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The Ultimate Guide to Cleaning Your Tools

Wednesday, 04 October
Mechanic cleaning tools in box-cm

Your tools are with you through thick and thin. They bring your ideas to life, apply your creativity, and make some pretty darn cool things. To get the most out of your equipment, you’ll need to perform some cleaning here and there. Routine attention can keep your tools running efficiently, performing optimally, and lasting longer.

Clean your tools immediately.

Once you put the finishing touches on a project, nothing sounds better than sitting down grabbing a cold drink, and tuning out. Unfortunately, a lot of the damage done to tools results from the gradual build-up of various debris such as sawdust, dust, and dirt. Essentially, anything your tools come across through normal use can cause damage over time. The best way to get ahead of those problems is to give your tools a quick wipe-down after use. You can use a wet or dry rag depending on the type of equipment. Some tools might even be able to be hosed down.

Further Reading: The Science Behind Assembling the Perfect Toolbox

Remove any build-up.

If you haven’t been cleaning your tools regularly, you might see a collection of rust, dirt, or other debris. This isn’t just an eyesore. This build-up poses a significant risk to the longevity and performance of your equipment. Luckily, it’s fairly easy to do away with stubborn gunk. Start by clearing the tool with a dry rag or paper towel. Next, apply a paste-like combination of water and baking soda. After letting it sit for a few hours, scrape off the junk with a wire brush. For really challenging jobs, you can substitute baking soda for a non-corrosive cleaning solution.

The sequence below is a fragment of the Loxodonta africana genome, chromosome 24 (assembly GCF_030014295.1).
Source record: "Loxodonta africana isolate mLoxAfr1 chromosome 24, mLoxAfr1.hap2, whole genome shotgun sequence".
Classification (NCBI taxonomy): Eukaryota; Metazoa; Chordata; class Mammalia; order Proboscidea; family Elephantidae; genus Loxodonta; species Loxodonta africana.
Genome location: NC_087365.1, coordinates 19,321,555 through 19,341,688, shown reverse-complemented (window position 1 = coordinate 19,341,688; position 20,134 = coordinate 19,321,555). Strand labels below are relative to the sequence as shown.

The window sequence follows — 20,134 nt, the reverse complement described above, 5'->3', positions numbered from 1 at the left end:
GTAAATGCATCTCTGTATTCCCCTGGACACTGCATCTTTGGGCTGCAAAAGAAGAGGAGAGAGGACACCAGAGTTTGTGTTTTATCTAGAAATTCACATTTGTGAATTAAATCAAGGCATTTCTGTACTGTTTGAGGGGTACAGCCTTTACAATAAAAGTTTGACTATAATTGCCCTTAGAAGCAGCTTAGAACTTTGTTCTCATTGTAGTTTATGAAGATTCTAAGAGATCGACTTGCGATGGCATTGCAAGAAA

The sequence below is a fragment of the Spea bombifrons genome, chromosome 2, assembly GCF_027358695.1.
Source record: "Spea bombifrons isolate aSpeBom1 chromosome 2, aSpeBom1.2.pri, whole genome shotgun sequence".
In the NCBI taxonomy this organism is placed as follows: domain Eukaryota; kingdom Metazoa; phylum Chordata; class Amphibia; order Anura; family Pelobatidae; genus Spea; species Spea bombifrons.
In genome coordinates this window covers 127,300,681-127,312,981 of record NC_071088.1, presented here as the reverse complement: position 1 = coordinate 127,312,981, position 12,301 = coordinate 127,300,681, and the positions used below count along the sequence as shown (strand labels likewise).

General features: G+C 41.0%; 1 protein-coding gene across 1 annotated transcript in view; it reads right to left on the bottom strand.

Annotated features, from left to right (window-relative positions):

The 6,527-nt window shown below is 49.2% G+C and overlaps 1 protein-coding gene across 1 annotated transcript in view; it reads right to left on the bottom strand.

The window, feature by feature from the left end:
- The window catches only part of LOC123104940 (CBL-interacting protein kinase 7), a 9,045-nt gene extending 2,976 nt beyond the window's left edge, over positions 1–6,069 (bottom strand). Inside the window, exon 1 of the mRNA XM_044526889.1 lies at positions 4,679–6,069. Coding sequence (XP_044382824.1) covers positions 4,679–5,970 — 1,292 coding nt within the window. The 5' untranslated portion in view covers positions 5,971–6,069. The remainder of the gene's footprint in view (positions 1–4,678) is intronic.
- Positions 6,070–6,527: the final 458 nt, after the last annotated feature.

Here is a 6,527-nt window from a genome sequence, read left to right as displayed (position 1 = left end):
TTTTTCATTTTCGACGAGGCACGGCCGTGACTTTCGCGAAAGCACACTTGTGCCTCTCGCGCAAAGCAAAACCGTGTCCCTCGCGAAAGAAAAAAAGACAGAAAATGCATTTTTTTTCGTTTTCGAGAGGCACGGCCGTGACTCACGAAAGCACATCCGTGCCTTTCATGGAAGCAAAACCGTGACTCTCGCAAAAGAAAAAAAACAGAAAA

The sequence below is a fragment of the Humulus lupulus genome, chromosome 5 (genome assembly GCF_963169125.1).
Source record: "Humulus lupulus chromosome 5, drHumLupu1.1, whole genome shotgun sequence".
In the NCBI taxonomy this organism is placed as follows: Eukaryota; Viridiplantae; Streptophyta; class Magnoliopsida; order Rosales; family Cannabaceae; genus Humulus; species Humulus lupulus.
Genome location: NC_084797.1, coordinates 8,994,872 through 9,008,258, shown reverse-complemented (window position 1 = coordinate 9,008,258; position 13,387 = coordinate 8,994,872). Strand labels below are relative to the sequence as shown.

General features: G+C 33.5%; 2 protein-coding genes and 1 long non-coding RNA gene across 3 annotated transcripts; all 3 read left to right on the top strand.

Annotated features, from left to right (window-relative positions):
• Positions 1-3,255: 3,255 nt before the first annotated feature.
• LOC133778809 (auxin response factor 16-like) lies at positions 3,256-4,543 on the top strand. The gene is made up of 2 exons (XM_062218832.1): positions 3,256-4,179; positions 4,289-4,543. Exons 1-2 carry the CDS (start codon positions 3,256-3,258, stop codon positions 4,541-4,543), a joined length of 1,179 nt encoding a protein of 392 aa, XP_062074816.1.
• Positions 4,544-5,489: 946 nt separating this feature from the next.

Lubricate moving parts.

A little bit of elbow grease can get you far in a project, but you’ll need the real stuff to keep your equipment running smoothly and optimally. Grease even helps extend the life of your tools by protecting parts that experience the most wear and tear. Some common tools that require regular greasing include adjustable wrenches, ratchets, garden sheers, and pliers. Generally, any piece of equipment with parts that regularly rub up against each other.

Sharpen blades, teeth, and edges.

Staying safe on the job site requires a sharp mind. The same is true when using any kind of cutting or sawing equipment. As blades, teeth, and edges lose their sharpness over time, you naturally apply more pressure to get the job done. Generally, the more pressure you apply, the less control you have. You can eliminate the risk of severe injury (and a botched job) by keeping your tools bitingly sharp. Consult a tool’s user manual to see how often it should be sharpened.

Charge batteries regularly.

Wireless tools are amazing! There’s nothing more freeing than cruising along on a project without having to fret about readjusting, untangling, or tripping over cables. The catch is that the batteries need to be kept fully charged which is easier said than remembered. Make it a habit of plugging in your batteries after every use until the charge is full. Sure, it might be a little overkill, but it’s way better than taking out a wireless tool on the road only to see the red light of death.

Store tools securely.

Even the highest quality pieces of equipment face potential damage when laying around. Whether you’re protecting your tools from harsh weather or unfortunate accidents, it’s crucial to store them properly. All tools should be secured in a stable location to avoid accidental fall damage. Some more specialized equipment might even need to be protected from moisture in the air. If you have youngsters around, make sure to lock away anything sharp, pointy, or slicey.

Struggling to find the right gig? You’re in the right place! At Madden Craftsmen, we’ve been helping talented craftsmen just like you find work with leading industrial employers for decades. Visit our job search to see immediate openings near you.

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